This stabbing vaginal pain occurs in the pelvic area of pregnant women. It’s fiery, seriously like an electric shock rapidly bolting through your body and then immediately out of it.
Lightning crotch comes and goes like a bolt of lightning–suddenly and intensely, without warning, and then gone.
That’s the good news. Unlike many other pregnancy aches and pains, lightning crotch comes and goes in seconds.
Sharp Pain In Your Vagina? Here’s Why You Feel It
Sorry to tell you, mama, but we aren’t 100% sure why lightning crotch pain is a curse some of us have to experience.
But since it happens earlier in some pregnancies, and occasionally outside of pregnancy, not all experts believe this is the only reason.
I asked one OBGYN, and she said she thinks it’s connected to round ligament pain, which plagued me from even the earliest days of pregnancy. This idea is echoed elsewhere.
In a 2019 article published in the Journal of Gender Studies, Boni Wozolek, PhD, describes lightning crotch as “an extreme shock” that is “medically known as round ligament pain.”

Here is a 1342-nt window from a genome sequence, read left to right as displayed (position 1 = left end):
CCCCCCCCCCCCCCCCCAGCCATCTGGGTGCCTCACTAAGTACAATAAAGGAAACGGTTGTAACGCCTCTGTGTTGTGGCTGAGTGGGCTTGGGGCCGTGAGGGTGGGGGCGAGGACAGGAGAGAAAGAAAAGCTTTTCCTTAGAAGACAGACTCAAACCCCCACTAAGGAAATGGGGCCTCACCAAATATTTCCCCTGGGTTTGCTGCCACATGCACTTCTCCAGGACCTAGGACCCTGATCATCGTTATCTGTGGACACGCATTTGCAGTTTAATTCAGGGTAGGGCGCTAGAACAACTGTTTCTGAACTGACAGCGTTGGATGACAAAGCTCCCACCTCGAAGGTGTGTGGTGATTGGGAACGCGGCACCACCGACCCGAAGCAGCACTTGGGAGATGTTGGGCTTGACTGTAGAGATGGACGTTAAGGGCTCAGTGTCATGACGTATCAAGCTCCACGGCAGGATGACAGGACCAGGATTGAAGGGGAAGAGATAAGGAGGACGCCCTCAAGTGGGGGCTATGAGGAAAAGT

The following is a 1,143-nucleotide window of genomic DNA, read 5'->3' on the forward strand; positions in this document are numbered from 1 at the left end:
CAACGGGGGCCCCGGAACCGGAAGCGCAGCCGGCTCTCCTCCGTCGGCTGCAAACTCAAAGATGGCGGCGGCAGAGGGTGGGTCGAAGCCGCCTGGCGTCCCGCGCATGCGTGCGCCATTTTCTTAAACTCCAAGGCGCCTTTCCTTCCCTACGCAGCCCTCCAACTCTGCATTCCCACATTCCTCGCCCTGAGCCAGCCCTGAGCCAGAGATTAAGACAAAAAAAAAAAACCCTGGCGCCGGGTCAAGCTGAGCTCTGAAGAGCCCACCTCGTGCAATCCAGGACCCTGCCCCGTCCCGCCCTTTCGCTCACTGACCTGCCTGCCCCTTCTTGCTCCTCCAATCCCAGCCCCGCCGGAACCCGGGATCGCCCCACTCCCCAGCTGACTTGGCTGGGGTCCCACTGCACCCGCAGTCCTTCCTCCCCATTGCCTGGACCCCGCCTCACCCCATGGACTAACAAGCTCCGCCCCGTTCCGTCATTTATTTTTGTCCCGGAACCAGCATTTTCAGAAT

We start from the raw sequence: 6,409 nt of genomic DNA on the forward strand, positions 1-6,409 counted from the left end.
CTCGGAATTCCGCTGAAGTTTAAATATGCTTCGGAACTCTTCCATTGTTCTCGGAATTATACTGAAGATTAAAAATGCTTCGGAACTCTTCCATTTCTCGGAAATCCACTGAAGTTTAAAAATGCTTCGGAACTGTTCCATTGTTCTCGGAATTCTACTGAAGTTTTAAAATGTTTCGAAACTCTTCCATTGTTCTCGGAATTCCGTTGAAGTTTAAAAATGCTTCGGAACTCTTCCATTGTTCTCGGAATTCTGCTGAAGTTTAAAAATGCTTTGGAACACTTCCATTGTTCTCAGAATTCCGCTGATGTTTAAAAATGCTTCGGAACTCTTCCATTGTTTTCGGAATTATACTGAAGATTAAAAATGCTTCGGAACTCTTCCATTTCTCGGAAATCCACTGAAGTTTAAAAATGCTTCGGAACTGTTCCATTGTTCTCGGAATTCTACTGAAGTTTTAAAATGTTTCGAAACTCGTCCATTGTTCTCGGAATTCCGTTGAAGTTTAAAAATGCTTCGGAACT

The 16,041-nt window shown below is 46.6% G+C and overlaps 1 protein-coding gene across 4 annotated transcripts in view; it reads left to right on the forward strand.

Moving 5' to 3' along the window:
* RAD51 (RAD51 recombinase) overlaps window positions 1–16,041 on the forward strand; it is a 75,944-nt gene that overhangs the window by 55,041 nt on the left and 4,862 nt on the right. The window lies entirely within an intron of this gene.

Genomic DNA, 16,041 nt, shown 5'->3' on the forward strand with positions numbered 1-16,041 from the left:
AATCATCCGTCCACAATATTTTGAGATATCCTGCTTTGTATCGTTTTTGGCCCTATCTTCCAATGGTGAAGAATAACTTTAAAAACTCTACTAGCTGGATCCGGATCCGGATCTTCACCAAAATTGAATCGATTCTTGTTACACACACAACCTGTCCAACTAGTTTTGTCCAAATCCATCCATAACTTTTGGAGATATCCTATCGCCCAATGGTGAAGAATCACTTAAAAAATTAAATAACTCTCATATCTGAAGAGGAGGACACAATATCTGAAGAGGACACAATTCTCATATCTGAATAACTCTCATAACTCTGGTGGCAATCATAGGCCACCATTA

And while most doctors do recognize that round ligament pain and lightning crotch are not necessarily the same thing, many do seem to believe there’s a strong connection.
A related theory is that the baby kicks or puts pressure on a nerve ending. Nerve compression definitely jibes with the sensation I felt. This was EXACTLY how it felt when I experienced it.
While I haven’t found much medically reviewed evidence, the theory of nerve compression seems a strong one among the OBGYN’s I asked. This theory also connects with other possibilities, like that of round ligament pain.